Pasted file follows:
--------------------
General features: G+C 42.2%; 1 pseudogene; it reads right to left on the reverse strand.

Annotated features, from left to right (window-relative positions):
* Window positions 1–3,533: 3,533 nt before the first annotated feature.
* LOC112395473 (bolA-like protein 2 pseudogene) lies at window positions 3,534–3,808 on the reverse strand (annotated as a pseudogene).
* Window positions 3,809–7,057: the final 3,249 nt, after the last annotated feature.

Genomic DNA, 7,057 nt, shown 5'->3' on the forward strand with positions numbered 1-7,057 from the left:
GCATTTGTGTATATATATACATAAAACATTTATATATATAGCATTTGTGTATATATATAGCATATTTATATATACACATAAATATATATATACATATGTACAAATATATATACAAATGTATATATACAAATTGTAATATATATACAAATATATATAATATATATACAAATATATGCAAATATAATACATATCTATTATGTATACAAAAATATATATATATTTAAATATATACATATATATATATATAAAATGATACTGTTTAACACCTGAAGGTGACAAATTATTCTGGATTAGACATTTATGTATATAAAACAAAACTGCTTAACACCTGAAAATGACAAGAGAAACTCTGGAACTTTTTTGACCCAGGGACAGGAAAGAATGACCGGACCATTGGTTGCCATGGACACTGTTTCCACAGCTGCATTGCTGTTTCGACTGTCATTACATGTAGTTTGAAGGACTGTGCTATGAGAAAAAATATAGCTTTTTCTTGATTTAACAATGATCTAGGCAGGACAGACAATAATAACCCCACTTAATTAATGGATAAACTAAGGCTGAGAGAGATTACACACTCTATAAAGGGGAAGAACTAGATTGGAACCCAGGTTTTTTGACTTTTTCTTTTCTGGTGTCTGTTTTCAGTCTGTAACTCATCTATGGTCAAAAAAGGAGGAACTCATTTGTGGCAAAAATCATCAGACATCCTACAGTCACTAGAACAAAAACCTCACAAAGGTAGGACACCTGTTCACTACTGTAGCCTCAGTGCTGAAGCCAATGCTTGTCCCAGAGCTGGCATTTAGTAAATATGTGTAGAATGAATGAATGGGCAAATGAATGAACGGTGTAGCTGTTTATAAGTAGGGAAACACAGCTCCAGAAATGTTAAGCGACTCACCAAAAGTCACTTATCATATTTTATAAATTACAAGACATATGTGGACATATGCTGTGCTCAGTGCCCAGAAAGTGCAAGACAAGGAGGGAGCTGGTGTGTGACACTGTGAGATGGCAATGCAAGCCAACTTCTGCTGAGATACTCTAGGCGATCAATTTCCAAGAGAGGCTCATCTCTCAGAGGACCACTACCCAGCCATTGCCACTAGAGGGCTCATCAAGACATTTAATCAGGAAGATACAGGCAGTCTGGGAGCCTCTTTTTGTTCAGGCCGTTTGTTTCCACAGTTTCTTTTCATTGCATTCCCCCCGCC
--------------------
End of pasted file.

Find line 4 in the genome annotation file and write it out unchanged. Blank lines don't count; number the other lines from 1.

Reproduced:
* LOC112395473 (bolA-like protein 2 pseudogene) lies at window positions 3,534–3,808 on the reverse strand (annotated as a pseudogene).